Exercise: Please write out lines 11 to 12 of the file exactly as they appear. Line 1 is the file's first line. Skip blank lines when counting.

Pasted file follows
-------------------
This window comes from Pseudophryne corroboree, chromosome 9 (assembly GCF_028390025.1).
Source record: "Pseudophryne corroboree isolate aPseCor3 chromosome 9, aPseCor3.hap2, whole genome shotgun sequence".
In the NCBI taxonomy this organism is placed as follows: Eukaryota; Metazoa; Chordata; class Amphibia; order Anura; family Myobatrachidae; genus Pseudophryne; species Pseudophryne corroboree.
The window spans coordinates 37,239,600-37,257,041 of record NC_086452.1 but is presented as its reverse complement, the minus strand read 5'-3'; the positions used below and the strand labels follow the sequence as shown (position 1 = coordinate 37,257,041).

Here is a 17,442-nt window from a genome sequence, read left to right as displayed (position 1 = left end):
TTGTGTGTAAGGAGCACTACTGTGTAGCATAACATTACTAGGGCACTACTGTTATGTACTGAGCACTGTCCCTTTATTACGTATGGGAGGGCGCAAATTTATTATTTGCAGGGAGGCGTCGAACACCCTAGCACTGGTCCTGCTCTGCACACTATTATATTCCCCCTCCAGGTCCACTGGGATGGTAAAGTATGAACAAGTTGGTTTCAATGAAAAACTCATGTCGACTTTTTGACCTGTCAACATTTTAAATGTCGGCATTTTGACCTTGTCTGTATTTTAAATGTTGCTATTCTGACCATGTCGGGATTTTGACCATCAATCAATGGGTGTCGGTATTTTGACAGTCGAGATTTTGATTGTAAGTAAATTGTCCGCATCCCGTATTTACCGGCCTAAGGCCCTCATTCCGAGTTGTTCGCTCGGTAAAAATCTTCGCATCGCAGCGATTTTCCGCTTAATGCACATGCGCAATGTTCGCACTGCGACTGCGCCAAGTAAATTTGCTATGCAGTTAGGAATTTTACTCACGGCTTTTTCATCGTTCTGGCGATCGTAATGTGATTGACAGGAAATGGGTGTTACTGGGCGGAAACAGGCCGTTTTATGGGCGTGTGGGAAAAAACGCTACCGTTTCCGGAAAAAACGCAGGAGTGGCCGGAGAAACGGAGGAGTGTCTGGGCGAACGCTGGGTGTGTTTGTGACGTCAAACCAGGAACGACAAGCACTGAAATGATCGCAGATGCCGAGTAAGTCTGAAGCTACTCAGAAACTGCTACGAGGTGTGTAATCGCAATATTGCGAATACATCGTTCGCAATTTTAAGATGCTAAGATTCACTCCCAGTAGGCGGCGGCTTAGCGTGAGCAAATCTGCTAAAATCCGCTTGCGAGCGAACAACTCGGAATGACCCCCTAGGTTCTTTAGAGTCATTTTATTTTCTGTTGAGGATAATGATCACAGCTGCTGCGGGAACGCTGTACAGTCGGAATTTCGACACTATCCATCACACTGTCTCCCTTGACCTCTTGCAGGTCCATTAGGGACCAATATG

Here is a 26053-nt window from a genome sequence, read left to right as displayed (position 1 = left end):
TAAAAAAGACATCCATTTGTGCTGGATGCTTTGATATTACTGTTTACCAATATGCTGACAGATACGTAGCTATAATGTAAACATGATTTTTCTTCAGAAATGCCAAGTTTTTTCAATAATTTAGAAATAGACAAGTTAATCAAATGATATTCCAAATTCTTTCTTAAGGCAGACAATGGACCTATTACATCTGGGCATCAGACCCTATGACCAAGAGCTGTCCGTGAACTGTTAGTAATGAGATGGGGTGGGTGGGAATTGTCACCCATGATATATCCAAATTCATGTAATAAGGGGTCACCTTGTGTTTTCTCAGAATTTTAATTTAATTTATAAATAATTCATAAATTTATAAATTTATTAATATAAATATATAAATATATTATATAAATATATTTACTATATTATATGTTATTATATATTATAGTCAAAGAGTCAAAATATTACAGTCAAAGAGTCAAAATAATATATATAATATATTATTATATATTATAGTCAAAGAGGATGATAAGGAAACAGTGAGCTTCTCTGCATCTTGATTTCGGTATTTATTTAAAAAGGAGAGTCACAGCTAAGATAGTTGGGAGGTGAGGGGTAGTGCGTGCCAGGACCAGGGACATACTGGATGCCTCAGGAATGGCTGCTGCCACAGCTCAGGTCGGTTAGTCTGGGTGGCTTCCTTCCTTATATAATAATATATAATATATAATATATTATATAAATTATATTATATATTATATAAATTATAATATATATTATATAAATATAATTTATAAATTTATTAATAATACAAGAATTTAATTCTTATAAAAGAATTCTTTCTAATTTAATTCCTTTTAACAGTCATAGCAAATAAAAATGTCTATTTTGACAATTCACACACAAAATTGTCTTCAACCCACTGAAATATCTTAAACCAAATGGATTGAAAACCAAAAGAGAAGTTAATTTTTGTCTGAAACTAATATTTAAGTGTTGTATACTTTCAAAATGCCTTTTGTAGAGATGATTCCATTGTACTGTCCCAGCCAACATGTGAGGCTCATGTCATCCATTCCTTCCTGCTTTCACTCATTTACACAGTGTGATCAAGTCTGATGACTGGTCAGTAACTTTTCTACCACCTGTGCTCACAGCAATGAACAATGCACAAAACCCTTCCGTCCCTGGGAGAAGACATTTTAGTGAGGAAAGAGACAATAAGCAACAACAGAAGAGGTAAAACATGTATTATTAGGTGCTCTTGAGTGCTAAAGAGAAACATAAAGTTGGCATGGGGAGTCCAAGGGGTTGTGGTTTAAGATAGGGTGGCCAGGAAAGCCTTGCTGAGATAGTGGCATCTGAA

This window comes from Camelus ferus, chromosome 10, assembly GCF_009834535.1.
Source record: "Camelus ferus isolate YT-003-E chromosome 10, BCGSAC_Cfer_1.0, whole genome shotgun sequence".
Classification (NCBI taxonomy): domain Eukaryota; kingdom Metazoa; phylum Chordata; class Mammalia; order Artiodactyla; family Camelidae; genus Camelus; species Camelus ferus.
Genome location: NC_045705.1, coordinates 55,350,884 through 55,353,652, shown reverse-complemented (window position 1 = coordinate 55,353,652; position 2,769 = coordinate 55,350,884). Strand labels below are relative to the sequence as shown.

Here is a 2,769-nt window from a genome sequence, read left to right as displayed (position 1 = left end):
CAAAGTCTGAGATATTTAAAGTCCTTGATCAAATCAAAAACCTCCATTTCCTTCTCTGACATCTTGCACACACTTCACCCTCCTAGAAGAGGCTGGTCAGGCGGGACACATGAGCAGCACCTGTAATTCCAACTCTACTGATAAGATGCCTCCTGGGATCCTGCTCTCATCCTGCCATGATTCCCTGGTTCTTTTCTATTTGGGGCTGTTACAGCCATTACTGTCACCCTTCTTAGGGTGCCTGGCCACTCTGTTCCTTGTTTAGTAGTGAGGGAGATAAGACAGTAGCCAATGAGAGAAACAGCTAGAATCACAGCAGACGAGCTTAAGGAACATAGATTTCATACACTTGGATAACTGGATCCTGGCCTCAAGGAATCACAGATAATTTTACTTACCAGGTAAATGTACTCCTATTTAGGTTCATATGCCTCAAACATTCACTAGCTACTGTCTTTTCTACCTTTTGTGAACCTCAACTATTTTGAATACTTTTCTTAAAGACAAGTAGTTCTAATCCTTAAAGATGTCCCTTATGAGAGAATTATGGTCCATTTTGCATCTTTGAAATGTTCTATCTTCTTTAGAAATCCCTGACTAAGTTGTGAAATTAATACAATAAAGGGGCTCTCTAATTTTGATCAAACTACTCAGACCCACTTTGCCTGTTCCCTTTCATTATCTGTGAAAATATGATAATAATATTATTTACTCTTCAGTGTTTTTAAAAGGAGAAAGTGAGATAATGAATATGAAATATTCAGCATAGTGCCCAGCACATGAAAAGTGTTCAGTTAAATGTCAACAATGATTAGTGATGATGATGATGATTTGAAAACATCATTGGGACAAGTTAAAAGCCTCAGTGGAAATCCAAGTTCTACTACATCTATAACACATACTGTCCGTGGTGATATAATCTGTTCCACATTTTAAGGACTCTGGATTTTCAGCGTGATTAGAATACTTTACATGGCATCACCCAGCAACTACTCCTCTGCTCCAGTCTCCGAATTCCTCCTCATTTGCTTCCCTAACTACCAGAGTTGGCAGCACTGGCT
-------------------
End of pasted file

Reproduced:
Classification (NCBI taxonomy): domain Eukaryota; kingdom Metazoa; phylum Chordata; class Mammalia; order Artiodactyla; family Camelidae; genus Camelus; species Camelus ferus.
Genome location: NC_045705.1, coordinates 55,350,884 through 55,353,652, shown reverse-complemented (window position 1 = coordinate 55,353,652; position 2,769 = coordinate 55,350,884). Strand labels below are relative to the sequence as shown.